Join Date
    Jul 2011
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    Default Re: bronze polishing

    My point was that there are suitable alternatives to naphtha legally and readily available in CA. The ones I mentioned are slower to dry, hence safer in terms of flammability, but perhaps too slow. Never having used Bennett's I don't know if the evaporation rate is convenient, too slow or too fast. Since it is a simple mixture of a decent cleaning solvent and easily obtainable abrasive, anyone can make a good substitute once they know what to expect of the ingredients, and can adjust the drying time if so desired. Since I wouldn't tend to use a polish as a degreaaser, I wouldn't be too concerned about the solvent strength as long as it dried without a difficult to remove residue.

    Diatomaceous earth is a very good fine polishing material, although for really sensitive applications, there are abrasives with a more uniform particle size distribution.

    The solvents that I mentioned do dry cleanly and are reasonable alternatives to naphtha when preparing a replacement for Bennet's polish. They are also available in California. While you may have to order limonene, lamp oil is easy to find locally. Odorless lamp oil is slower drying than Naphtha and the lack of smelly compounds make it a slightly weaker solvent. D-limonene is a stronger solvent and is chemically very similar to turpentine. Both are slower to evaporate than Nahtha. The CMT cleaner -- was that CMT 2050? There are at least two types of Naphtha, light and heavy. Heavy is less common, and pretty much same as kerosene.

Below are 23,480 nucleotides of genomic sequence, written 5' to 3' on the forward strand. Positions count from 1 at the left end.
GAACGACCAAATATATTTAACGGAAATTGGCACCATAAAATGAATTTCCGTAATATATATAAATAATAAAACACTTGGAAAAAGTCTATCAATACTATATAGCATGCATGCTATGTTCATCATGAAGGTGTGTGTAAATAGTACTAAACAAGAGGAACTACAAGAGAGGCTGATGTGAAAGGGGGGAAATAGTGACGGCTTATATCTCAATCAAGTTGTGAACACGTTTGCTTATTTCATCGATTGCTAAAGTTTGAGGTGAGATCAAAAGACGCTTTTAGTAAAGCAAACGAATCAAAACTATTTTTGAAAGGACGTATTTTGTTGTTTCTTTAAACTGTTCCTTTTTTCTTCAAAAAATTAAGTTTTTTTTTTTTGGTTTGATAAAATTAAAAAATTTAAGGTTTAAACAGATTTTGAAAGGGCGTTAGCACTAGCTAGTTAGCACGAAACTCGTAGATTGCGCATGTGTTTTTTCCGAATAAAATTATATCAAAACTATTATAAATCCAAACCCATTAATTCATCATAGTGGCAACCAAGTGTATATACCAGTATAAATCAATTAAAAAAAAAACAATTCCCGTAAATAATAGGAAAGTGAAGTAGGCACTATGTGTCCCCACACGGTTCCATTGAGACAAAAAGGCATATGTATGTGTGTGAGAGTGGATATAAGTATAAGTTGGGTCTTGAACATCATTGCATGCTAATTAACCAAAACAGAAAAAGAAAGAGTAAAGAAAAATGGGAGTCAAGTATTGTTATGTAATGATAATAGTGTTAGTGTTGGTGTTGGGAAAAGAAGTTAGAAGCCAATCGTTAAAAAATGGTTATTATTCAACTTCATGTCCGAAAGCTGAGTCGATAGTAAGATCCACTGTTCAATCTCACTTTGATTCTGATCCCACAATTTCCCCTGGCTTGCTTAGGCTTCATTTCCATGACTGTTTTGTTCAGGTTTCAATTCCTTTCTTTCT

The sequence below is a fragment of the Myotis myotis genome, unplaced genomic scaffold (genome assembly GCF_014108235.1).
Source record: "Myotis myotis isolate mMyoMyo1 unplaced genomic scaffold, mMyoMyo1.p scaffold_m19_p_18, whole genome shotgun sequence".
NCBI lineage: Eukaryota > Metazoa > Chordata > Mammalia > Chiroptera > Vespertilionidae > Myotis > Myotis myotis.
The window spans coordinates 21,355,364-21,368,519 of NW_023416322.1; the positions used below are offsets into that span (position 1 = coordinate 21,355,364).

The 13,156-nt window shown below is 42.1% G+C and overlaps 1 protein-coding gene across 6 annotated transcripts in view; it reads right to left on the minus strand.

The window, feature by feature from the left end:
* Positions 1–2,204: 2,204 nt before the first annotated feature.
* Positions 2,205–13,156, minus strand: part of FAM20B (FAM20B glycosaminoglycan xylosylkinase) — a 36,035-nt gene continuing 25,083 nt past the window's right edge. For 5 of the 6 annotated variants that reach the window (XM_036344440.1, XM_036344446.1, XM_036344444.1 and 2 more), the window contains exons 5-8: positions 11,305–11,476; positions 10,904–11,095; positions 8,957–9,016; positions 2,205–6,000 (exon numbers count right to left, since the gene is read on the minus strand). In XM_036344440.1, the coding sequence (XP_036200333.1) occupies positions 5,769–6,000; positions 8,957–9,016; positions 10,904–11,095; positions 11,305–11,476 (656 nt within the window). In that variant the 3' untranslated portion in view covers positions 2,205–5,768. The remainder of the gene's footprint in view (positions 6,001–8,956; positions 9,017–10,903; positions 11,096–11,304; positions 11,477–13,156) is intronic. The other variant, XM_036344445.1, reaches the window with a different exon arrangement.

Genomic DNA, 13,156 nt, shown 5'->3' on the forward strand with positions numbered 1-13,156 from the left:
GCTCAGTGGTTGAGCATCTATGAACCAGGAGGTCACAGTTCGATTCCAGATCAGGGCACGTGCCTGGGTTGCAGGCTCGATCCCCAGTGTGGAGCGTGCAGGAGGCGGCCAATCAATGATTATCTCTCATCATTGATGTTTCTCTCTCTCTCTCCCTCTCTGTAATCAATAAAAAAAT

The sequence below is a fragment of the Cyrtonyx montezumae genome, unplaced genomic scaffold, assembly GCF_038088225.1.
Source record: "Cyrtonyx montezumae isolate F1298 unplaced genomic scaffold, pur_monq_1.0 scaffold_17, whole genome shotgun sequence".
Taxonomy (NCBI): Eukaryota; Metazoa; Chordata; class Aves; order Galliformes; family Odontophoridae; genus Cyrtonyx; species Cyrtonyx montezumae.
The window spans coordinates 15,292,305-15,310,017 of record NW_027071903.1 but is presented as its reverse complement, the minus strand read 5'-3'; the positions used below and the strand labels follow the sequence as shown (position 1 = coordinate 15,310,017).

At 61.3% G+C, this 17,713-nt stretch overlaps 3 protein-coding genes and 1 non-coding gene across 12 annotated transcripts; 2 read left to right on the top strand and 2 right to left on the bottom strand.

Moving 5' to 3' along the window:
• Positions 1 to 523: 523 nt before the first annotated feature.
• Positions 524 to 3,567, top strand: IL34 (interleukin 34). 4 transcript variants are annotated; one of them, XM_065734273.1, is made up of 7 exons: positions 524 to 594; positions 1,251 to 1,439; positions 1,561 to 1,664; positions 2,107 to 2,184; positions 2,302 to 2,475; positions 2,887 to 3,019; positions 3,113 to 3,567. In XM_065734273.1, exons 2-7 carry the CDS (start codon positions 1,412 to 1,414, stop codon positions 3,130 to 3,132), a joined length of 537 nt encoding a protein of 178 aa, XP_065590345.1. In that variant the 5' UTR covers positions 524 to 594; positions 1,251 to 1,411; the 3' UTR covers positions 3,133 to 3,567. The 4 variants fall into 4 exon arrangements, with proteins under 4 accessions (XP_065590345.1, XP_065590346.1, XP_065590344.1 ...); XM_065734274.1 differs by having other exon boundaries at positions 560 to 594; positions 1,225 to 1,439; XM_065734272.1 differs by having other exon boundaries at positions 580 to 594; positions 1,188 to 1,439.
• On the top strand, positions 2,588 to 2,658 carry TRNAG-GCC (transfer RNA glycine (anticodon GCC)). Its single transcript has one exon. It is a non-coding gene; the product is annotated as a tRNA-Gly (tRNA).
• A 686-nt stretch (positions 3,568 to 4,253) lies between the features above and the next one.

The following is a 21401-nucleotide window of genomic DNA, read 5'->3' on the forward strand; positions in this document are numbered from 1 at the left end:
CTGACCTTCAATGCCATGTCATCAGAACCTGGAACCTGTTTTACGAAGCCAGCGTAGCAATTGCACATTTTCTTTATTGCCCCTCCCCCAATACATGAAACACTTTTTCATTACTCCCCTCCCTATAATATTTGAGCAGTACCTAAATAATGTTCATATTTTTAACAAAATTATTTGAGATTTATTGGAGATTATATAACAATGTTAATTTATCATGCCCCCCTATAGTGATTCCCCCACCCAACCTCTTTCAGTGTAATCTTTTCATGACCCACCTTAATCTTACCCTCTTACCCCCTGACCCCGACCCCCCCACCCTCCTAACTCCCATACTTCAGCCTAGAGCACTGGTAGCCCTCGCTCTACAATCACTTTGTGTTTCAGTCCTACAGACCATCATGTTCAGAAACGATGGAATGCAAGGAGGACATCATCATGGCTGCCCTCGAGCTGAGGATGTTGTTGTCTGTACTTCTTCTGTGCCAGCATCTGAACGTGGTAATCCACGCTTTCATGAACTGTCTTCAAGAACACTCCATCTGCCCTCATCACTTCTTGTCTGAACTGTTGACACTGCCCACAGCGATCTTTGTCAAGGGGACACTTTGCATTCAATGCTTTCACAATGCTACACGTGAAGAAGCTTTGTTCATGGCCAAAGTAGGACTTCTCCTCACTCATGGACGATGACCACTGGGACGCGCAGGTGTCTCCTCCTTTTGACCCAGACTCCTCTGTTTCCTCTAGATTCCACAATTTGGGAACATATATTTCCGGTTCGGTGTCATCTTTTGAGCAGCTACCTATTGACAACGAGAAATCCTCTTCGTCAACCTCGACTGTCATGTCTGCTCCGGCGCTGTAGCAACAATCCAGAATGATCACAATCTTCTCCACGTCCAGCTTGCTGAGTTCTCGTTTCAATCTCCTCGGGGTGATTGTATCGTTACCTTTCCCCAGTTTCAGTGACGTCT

Speed Evaporation Rate (Butyl Acetate = 1.0) Examples

    Fast > 3.0
    Light Naphtha(?) = 3.2
    Methyl Ethyl Ketone = 3.8
    Acetone = 5.6
    Hexane = 8.3.

    Medium 0.8 to 3.0
    VM&P Naphtha = 1.2
    95% Ethyl Alcohol = 1.4
    Isopropyl alcohol = 1.5

    Slow < 0.8
    Xylene = 0.6
    Isobutyl Alcohol = 0.6
    Water = 0.3
    Heavy Naphtha= 0.11
    Mineral Spirits = 0.1
    D-Limonene = 0.05
    Management is the art of counting beans. Leadership is the art of making every being count. --Joe Finch

  5. #75
    Join Date
    Mar 2007
    Location
    East Quogue,NY
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    16,722

    Default Re: bronze polishing

    Diatomaceous earth is interesting stuff. It's also used for filtration - swimming pools & maple syrup to name 2 examples.
    And in insect control. Mix diatomaceous earth with confectionary sugar fifty fifty. Place where you see ant ( for example) activity. They come, eat, and bring it back to the nest where the DE tears up their exoskeletons. I cleared a caprenter ant colony from one of my holly trees last summer using that technique ( Taught to me by an exterminator buddy)

    Also, if you spread it in a band around decks, patios and walkways it will kill and deter slugs and snails. They don't like to slide over or through it.


    Kevin
    There are two kinds of boaters: those who have run aground, and those who lie about it.

  6. #76
    Join Date
    Nov 2004
    Location
    Port Townsend WA
    Posts
    12,117

    Default Re: bronze polishing

    I think we all try to share that which has been successful for us in the past. Experimenting with a proven product sometimes comes out better than the original and sometimes worse.